This is the first report of air pollution monitored in Greece’s Tripolis Plateau. We investigated ambient ozone concentrations and estimated its phytotoxicity potential based on three approaches: i) continuous instrumental monitoring at one station in the town, ii) phytodetection mapping with Bel-W3 tobacco plants in a network of 15 stations and iii) evaluation of ozone phytotoxicity by using the resistant (NC-R) and the sensitive (NC-S) white clover genotypes (the latter group was either sprayed or not sprayed with Ethylenediurea (EDU) or Azoxystrobin as ozone protectants).
The hourly ozone concentrations often exceeded 70 nmol mol-1. The average ozone concentration during the early afternoon hours (12:00-19:00) for June, July and August was 65.4 nmol mol-1. The monthly AOT40 (accumulated ozone mixing ratios over the threshold of 40 nmol mol-1) value was higher in July (9,123 nmol mol-1 h) and lower in October (2,022 nmol mol-1 h).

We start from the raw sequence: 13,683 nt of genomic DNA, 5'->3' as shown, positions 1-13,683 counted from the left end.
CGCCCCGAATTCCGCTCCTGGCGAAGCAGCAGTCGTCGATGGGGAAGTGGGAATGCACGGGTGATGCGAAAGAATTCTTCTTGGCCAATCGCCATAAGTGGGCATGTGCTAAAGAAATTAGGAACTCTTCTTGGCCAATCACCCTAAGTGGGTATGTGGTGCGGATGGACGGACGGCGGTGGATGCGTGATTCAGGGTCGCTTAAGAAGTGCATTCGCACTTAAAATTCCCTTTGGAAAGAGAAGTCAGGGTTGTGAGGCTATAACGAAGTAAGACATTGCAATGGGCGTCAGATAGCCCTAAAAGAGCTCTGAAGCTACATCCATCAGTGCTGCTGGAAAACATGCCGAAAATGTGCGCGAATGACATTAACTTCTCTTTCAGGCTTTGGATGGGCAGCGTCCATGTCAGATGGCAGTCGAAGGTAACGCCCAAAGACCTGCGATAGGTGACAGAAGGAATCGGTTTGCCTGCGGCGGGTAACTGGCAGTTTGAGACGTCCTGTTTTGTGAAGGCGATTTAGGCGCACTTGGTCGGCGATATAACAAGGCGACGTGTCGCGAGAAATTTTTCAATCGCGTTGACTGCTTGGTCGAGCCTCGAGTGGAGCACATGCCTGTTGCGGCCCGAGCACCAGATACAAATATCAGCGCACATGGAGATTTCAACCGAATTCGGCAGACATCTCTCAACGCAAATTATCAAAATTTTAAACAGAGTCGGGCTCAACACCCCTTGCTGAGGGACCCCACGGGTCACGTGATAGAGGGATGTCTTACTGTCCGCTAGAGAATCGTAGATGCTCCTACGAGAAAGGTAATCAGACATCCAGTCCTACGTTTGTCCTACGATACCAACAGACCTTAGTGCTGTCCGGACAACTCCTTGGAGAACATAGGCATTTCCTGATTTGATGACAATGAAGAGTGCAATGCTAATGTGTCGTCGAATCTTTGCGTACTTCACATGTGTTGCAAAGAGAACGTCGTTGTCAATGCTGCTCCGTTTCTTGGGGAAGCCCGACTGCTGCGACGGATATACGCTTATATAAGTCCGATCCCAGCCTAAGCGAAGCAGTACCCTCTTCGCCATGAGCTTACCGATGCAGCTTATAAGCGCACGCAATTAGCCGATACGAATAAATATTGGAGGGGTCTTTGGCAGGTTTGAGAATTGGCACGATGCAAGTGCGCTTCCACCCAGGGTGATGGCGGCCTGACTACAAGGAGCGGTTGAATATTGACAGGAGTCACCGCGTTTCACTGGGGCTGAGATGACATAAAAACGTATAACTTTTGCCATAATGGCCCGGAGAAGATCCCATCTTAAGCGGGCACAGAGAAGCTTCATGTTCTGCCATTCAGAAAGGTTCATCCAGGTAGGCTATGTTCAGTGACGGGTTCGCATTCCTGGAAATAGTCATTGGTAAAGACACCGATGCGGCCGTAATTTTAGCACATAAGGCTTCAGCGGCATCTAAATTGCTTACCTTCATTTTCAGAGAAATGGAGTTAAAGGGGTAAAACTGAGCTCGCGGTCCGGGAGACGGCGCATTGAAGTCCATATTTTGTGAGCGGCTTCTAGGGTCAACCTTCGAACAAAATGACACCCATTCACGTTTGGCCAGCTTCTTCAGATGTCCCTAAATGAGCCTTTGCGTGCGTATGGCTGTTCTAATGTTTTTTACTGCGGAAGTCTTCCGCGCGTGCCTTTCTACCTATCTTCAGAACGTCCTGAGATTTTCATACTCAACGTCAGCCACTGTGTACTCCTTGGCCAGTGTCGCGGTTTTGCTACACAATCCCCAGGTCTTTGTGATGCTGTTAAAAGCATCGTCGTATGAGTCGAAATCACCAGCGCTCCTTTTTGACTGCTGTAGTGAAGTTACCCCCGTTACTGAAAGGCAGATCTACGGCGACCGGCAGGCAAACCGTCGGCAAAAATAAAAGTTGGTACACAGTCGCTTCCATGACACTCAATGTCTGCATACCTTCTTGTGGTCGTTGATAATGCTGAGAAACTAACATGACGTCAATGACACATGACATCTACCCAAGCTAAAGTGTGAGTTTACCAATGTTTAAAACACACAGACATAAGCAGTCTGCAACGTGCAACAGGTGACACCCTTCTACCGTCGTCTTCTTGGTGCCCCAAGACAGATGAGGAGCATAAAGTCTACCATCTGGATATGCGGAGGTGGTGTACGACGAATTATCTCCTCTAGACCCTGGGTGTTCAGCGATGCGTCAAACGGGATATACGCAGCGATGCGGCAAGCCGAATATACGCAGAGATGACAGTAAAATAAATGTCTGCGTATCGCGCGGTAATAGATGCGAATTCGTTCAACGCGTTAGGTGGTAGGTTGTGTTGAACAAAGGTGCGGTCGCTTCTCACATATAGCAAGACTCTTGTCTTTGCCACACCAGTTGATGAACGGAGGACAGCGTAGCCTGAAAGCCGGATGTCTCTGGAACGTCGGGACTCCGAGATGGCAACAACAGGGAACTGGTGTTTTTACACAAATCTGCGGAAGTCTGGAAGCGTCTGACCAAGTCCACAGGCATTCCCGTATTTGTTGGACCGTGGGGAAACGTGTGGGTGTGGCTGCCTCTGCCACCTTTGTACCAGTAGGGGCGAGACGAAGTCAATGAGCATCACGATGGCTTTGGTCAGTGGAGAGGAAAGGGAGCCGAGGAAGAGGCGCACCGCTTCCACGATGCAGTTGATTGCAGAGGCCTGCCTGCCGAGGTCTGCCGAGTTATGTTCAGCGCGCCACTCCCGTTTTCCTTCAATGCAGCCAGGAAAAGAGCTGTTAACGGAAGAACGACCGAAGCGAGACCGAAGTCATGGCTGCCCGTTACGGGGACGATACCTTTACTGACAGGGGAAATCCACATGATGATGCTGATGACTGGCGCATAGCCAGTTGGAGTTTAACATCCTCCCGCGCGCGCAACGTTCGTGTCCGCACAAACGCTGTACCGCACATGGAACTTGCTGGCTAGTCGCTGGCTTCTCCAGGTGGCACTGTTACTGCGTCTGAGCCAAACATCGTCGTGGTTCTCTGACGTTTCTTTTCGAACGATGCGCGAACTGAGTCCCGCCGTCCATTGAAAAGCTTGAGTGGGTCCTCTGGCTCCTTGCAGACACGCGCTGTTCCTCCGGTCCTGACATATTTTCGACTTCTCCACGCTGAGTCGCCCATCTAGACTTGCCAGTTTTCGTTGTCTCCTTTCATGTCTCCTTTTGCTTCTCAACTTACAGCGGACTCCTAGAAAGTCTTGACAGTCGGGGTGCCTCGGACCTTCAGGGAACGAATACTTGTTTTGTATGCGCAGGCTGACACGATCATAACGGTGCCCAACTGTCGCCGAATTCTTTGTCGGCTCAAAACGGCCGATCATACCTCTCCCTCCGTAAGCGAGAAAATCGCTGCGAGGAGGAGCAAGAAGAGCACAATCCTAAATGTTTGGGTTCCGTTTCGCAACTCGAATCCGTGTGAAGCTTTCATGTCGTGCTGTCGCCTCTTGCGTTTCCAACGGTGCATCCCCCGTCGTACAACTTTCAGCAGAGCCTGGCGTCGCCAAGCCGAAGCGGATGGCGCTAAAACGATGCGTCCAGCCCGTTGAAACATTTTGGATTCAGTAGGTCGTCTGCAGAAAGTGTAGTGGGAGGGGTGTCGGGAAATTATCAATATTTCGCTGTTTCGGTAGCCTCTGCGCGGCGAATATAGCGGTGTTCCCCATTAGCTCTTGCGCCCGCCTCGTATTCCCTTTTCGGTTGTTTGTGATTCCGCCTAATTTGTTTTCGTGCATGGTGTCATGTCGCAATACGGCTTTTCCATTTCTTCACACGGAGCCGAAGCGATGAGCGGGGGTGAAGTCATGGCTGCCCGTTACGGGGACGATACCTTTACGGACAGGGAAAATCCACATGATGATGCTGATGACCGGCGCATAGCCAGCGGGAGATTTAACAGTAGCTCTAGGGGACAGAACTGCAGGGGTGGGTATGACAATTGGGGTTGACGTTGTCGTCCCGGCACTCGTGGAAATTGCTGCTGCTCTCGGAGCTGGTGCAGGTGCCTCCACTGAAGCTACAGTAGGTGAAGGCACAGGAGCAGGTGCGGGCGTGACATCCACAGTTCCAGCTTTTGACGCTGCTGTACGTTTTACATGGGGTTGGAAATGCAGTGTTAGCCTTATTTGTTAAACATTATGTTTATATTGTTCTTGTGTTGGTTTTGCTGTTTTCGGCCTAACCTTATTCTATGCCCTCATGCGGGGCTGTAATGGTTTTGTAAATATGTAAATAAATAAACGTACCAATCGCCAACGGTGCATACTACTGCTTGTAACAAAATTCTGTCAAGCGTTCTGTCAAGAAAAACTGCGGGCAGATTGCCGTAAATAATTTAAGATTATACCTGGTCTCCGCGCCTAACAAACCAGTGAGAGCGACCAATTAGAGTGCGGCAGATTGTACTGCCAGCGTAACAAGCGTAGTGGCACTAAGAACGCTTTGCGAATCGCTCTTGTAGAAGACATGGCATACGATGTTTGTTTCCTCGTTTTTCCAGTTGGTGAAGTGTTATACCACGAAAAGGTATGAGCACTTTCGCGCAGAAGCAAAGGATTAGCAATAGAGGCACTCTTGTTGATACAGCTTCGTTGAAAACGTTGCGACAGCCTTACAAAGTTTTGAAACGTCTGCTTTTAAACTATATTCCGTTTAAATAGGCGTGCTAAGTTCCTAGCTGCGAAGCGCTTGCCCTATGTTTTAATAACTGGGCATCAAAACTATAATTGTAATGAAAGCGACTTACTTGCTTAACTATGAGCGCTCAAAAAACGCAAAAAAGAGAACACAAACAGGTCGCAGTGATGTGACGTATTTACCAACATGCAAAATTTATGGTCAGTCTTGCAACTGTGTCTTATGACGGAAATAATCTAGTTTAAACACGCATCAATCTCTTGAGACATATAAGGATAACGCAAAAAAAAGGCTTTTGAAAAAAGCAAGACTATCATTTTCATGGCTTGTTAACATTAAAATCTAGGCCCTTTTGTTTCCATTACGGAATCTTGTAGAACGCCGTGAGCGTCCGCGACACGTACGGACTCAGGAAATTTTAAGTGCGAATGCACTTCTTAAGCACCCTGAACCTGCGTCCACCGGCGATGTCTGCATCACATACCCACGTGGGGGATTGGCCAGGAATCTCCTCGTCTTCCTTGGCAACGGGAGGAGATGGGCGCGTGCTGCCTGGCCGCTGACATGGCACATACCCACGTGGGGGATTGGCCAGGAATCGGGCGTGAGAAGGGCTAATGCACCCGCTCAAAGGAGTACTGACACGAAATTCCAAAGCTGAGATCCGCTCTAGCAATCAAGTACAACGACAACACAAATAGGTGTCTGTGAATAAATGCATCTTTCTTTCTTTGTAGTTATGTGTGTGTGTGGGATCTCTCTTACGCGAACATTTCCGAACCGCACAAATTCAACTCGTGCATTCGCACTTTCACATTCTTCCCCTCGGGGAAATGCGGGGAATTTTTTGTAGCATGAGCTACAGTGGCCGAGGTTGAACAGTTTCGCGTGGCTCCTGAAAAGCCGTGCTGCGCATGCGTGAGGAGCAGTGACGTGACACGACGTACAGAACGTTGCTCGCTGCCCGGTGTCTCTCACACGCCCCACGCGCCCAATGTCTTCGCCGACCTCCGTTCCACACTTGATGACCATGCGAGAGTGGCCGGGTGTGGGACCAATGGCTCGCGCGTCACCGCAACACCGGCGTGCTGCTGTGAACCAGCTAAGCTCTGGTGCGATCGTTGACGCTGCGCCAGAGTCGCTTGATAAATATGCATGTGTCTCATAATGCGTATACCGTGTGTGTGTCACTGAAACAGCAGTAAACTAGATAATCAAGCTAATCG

The Bel-W3 plants showed characteristic ozone-induced visible foliar injury symptoms at all the stations of the network, suggesting that ozone was at phytotoxic levels not only in the town, where it was measured, but also throughout the plateau.
The white clover revealed a reduction of the epigeous biomass of the NC-S by 36-57% in five harvests. The application of EDU prevented biomass reduction in the NC-S genotype, while Azoxystrobin did not offer significant protection.
These results indicate that, in rural areas of Greece, ambient ozone occurs at potentially phytotoxic levels, at least for sensitive plant species.